By Armando Acosta

The possibilities of how Big Data can improve life seem endless. Our understanding of the human body, climate change, and even the origin of the universe have all been enhanced through Big Data. However, local governments are beginning to recognize the value Big Data offers to create more livable cities.

Chicago is leading the way. The Windy City calls its efforts the Array of Things (AoT). By gathering data, and employing predictive analytics, the goal of AoT is to help America's third largest city handle everything from rodent problems to health threats, from traffic flow to police beats.

Currently, Chicago is mining the city's already existing data such as inspection records, census data, and even complaint calls about uncollected garbage. City leaders have discovered that through predictive analysis, this seemingly mundane information allows for better allocation of physical resources, and keeps Chicagoans safer.

For example, by tracking complaints about uncollected garbage and calls to animal control about rodent infestations, city leaders discovered a link: in areas where garbage collection lagged, rodents flourished. Pretty commonsensical, right? However, in 2013, by deploying trucks more frequently to neighborhoods that historically have more garbage complaints (as well as reacting more timely to complaint calls), the city saw a decrease in requests for rodent control by 15%.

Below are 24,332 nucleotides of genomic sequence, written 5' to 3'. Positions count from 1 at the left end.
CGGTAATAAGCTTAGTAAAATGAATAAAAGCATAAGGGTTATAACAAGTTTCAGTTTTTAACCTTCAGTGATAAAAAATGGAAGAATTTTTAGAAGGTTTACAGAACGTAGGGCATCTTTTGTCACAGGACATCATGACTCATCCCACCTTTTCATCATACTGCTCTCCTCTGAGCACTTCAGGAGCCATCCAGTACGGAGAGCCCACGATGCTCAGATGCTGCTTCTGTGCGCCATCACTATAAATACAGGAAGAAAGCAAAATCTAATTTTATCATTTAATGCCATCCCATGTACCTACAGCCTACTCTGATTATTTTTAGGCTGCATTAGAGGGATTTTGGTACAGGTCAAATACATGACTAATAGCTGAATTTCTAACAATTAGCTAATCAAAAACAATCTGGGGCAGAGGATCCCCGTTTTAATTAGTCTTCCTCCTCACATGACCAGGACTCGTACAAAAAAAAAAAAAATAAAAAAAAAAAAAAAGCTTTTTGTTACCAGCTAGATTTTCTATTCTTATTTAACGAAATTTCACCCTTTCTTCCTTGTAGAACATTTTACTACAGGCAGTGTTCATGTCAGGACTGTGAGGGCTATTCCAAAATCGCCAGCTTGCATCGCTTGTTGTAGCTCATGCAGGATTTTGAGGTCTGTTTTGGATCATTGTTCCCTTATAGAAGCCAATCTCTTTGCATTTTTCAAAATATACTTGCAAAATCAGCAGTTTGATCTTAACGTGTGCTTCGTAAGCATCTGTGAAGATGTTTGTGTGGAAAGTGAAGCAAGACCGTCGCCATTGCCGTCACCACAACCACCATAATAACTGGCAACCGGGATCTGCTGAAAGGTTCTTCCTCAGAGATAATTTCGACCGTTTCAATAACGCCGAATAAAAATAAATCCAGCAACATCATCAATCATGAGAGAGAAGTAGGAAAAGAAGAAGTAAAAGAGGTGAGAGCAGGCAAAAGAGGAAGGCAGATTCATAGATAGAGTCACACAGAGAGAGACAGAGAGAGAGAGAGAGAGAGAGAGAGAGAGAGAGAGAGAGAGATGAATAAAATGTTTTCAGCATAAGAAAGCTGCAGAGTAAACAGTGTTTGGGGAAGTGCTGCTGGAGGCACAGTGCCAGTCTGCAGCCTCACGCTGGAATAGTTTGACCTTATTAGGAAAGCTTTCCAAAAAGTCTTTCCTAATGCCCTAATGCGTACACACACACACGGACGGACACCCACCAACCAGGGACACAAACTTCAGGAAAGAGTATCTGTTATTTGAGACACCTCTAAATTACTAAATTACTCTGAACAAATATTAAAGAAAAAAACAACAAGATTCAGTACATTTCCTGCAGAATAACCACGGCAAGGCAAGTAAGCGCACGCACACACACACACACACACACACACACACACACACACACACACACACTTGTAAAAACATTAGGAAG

Additionally, the city is working to limit potential lead poisoning in children through the predictive analysis of everyday building inspection records crossed checked against census data. By doing so, they are better able to predict which buildings may have a lead issue and have children living in them.

Pinpointing specific potential "problem buildings" through the use of predictive analysis also has been used successfully in New York City. There fire safety inspectors worked to predict buildings posing a greater-than-normal fire risk by focusing on missed tax payments and utilities - signs the building was being neglected, and therefore a fire risk. This effort allowed them to discover more potential risks in a shorter period of time than random inspections or going door-to-door ever would have.

In addition to the mountains of already-existing data, Chicago is also beginning to gather Big Data from its citizens. For example, over a three-year period, some 500 sensors will be placed throughout the city to register WiFi and Bluetooth devices to help with everything from pedestrian signals and the assignment of police officers to enhancing the flow of traffic at intersections based on work and holiday schedules. (There may end up being a total of 1,000 sensors.)

To allay fears of "Big Brother," City official have pledged that no surveillance will occur, and the use of open source guarantees transparency.  

You can read more about Chicago's ground-breaking use of Big Data in these two articles: "Chicago and Big Data" and "Chicago Uses Big Data to Save Itself from Urban Ills."